Peace be with you from our Risen Lord and Savior Jesus the Christ!
In our lives of joy and sorrow, even during this Easter season, we find at times we need to be in conversation with God. Sometimes, however, that conversation is hard to come by. We feel as though we are not trained in order to talk with God, or that we don’t know what to say in order to begin this conversation. As I mentioned in my article last month this was something Jesus’ disciples also felt, and in Scripture we are told of how Jesus responded to their question of how to pray. Overtime this prayer has become known as the Lord’s Prayer, and it is known by memory by almost every Christian; although the version of the prayer may differ slightly from denomination to denomination.
If you learned this prayer our Lord taught in English, you either learned to say “Our Father, who art in heaven,” or “Our Father, in heaven.” While it may appear, as I heard someone once humorously point out, that the first version means that we must call God Art when we get to heaven, in reality both versions mean the same thing. The verb art in an older dialect of English simply means “the one who is.” However, when this part of the prayer was updated into modern English it was redundant to say “Our Father, the one who is in heaven,” and so the verb art was dropped and we are left with the second version.
Although all parts of the prayer are equally important, this introduction to the prayer is most essential; it sets the tone for the rest of the prayer. In the second commandment we are taught that we must not take the Lord’s name in vain. Coupled with not misusing God’s name we are also to praise, honor, and call upon the name of God in every need. Through this commandment we are commanded to pray to God. In this introduction to the Lord’s Prayer we state out right who this God we are praying to is. God is our Father, but not just any father, our Father who is in heaven. This father is loving, caring, and seeks to give us everything we need and ask for that is essential to our lives as we will do as we continue on with our prayer.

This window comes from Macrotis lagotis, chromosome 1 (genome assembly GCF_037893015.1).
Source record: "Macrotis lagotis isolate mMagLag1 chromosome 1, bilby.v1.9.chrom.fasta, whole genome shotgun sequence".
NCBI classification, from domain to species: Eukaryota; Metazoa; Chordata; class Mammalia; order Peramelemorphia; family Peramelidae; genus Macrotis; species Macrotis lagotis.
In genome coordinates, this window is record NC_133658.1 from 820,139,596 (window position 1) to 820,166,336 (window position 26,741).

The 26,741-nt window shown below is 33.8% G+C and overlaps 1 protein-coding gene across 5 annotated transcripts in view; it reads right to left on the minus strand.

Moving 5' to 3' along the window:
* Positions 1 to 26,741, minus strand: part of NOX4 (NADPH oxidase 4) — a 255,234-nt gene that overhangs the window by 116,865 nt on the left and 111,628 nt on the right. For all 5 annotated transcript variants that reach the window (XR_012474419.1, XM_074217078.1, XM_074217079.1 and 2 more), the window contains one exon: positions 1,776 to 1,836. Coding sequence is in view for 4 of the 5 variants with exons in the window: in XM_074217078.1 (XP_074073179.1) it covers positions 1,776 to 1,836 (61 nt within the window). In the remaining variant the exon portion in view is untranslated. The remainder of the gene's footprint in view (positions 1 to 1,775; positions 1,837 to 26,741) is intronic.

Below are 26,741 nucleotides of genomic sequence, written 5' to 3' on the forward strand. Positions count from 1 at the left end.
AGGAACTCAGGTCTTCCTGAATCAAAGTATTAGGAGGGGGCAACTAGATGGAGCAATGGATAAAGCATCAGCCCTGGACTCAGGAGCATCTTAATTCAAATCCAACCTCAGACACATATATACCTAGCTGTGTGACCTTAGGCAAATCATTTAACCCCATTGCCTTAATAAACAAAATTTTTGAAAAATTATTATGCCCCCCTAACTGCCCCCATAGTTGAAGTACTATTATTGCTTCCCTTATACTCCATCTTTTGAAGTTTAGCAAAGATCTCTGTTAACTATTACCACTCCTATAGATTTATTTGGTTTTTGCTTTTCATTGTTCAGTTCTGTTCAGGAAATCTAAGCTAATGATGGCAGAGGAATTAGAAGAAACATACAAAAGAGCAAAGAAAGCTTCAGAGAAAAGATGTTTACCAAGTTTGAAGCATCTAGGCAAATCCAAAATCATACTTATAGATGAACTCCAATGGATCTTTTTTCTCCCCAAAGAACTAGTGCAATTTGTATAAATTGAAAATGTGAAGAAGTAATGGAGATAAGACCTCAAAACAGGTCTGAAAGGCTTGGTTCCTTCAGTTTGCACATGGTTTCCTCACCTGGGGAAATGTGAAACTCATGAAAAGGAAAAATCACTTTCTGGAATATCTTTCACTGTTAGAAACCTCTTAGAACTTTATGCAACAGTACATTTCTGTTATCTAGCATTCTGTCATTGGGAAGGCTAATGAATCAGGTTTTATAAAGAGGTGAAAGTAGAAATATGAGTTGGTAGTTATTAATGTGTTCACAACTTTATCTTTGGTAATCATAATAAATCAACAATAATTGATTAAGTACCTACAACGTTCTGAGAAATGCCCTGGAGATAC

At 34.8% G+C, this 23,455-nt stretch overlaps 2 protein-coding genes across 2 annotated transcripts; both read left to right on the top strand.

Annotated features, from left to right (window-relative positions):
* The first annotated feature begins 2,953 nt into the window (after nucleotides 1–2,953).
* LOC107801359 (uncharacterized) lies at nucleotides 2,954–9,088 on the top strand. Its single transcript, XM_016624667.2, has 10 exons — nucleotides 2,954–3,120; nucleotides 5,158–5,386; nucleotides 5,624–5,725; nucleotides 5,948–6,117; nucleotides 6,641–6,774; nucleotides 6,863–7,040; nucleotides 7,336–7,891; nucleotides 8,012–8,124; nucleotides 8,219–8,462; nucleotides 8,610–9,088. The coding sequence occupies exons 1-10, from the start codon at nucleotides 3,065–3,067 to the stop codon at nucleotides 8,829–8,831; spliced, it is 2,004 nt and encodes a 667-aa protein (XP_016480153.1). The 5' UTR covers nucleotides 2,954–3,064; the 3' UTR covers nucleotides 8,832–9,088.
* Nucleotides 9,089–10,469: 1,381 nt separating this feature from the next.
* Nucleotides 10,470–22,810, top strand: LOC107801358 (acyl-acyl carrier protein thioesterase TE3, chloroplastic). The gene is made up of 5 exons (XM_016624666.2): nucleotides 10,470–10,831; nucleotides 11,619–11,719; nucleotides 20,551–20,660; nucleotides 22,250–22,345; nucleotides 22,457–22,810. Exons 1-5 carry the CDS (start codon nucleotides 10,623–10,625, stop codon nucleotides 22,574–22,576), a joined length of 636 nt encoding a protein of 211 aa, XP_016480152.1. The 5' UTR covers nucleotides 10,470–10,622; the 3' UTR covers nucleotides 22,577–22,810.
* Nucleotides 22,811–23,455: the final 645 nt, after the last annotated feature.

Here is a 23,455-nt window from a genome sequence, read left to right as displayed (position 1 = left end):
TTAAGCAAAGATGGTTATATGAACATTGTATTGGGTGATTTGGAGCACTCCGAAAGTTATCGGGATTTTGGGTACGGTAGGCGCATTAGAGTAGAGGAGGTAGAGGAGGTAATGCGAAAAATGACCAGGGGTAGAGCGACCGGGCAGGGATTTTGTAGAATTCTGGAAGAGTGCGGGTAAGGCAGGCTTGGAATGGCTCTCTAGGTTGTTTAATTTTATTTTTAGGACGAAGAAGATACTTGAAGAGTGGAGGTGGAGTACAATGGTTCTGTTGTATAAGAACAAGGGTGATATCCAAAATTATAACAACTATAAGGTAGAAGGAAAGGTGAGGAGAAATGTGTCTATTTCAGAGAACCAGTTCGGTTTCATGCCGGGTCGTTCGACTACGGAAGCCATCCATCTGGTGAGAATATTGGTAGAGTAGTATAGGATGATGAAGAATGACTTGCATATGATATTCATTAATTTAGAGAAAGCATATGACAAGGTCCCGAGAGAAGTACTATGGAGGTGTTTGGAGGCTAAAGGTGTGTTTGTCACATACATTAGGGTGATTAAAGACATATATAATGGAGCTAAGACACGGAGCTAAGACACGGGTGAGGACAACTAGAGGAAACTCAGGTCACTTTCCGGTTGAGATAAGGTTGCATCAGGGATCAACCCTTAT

In addition to this introduction we are given the first petition in the very same sentence. As we call up God our heavenly Father, as we are commanded to do, we fulfill that command but stating that God’s name is holy. When we pray, “Hallowed be your name,” it is not that we are asking God to do so, since God’s name is already and always will be holy. Instead we are reminding ourselves that God’s name is holy and that we should be using it as such.
It is our human condition to profane the name of God in what we say and do in our everyday lives. And so by reminding us that God’s name is holy, we are reminded of the commandment to not misuse the name of God. Luther points this out in the Large Catechism when he writes:
In the first place, then, [God’s name] is profaned when people preach, teach, and speak in the name of God anything that is false and deceptive, using his name to dress up their lies and make them acceptable; this is the worst desecration and dishonor of the divine name. Likewise, when people grossly misuse the divine name as a cover for their shame, by swearing, cursing, conjuring, etc. In the next place, it is also profaned by an openly evil life and wicked works, when those who are called Christians and God’s people are adulterers, drunkards, gluttons, jealous persons, and slanderers. Here again God’s name is necessarily being profaned and blasphemed because of us.[i]
When we begin a conversation with our heavenly Father we do so by admitting that God’s name is holy, and in our everyday lives we use it in an unholy manner. We are then praying that God will work in and through our lives so that this will cease to happen through our words and deeds, and the words and deeds of those around us; chiefly that God’s will be done in our lives through what we say and do.
This unspoken plea for God’s will, leads us directly to pray for just that. In petitions two and three we will pray for preciously that, God’s kingdom come and will be done. We will take these petitions into consideration next month.
In the name of our Risen Christ,
[i] The Book of Concord. Luther’s Large Catechism: 445:41.